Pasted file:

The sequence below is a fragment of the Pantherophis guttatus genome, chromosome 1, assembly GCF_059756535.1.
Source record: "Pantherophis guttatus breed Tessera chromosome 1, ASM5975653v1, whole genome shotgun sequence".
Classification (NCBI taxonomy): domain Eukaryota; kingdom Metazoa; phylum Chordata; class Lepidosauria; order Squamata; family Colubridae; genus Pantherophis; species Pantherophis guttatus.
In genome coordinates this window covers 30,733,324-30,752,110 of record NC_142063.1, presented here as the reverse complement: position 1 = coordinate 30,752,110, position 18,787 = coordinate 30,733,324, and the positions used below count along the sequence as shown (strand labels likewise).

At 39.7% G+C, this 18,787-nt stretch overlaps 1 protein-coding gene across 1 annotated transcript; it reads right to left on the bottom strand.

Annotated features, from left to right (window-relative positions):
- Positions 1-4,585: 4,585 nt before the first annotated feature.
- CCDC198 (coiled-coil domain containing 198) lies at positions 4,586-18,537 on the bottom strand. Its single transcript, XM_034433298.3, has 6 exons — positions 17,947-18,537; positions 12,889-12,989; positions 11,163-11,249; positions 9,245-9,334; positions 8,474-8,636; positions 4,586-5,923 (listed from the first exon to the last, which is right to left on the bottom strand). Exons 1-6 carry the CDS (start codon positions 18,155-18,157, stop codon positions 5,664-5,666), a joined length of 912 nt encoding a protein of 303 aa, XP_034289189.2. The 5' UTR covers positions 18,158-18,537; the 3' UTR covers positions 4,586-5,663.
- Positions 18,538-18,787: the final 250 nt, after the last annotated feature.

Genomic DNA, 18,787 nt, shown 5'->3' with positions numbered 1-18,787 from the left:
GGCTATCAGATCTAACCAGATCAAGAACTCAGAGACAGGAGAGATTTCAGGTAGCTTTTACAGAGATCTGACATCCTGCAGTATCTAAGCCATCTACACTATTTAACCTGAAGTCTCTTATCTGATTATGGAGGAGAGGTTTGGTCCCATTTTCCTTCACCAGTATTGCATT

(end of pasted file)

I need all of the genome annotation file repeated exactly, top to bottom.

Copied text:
The sequence below is a fragment of the Pantherophis guttatus genome, chromosome 1, assembly GCF_059756535.1.
Source record: "Pantherophis guttatus breed Tessera chromosome 1, ASM5975653v1, whole genome shotgun sequence".
Classification (NCBI taxonomy): domain Eukaryota; kingdom Metazoa; phylum Chordata; class Lepidosauria; order Squamata; family Colubridae; genus Pantherophis; species Pantherophis guttatus.
In genome coordinates this window covers 30,733,324-30,752,110 of record NC_142063.1, presented here as the reverse complement: position 1 = coordinate 30,752,110, position 18,787 = coordinate 30,733,324, and the positions used below count along the sequence as shown (strand labels likewise).

At 39.7% G+C, this 18,787-nt stretch overlaps 1 protein-coding gene across 1 annotated transcript; it reads right to left on the bottom strand.

Annotated features, from left to right (window-relative positions):
- Positions 1-4,585: 4,585 nt before the first annotated feature.
- CCDC198 (coiled-coil domain containing 198) lies at positions 4,586-18,537 on the bottom strand. Its single transcript, XM_034433298.3, has 6 exons — positions 17,947-18,537; positions 12,889-12,989; positions 11,163-11,249; positions 9,245-9,334; positions 8,474-8,636; positions 4,586-5,923 (listed from the first exon to the last, which is right to left on the bottom strand). Exons 1-6 carry the CDS (start codon positions 18,155-18,157, stop codon positions 5,664-5,666), a joined length of 912 nt encoding a protein of 303 aa, XP_034289189.2. The 5' UTR covers positions 18,158-18,537; the 3' UTR covers positions 4,586-5,663.
- Positions 18,538-18,787: the final 250 nt, after the last annotated feature.

Genomic DNA, 18,787 nt, shown 5'->3' with positions numbered 1-18,787 from the left:
GGCTATCAGATCTAACCAGATCAAGAACTCAGAGACAGGAGAGATTTCAGGTAGCTTTTACAGAGATCTGACATCCTGCAGTATCTAAGCCATCTACACTATTTAACCTGAAGTCTCTTATCTGATTATGGAGGAGAGGTTTGGTCCCATTTTCCTTCACCAGTATTGCATT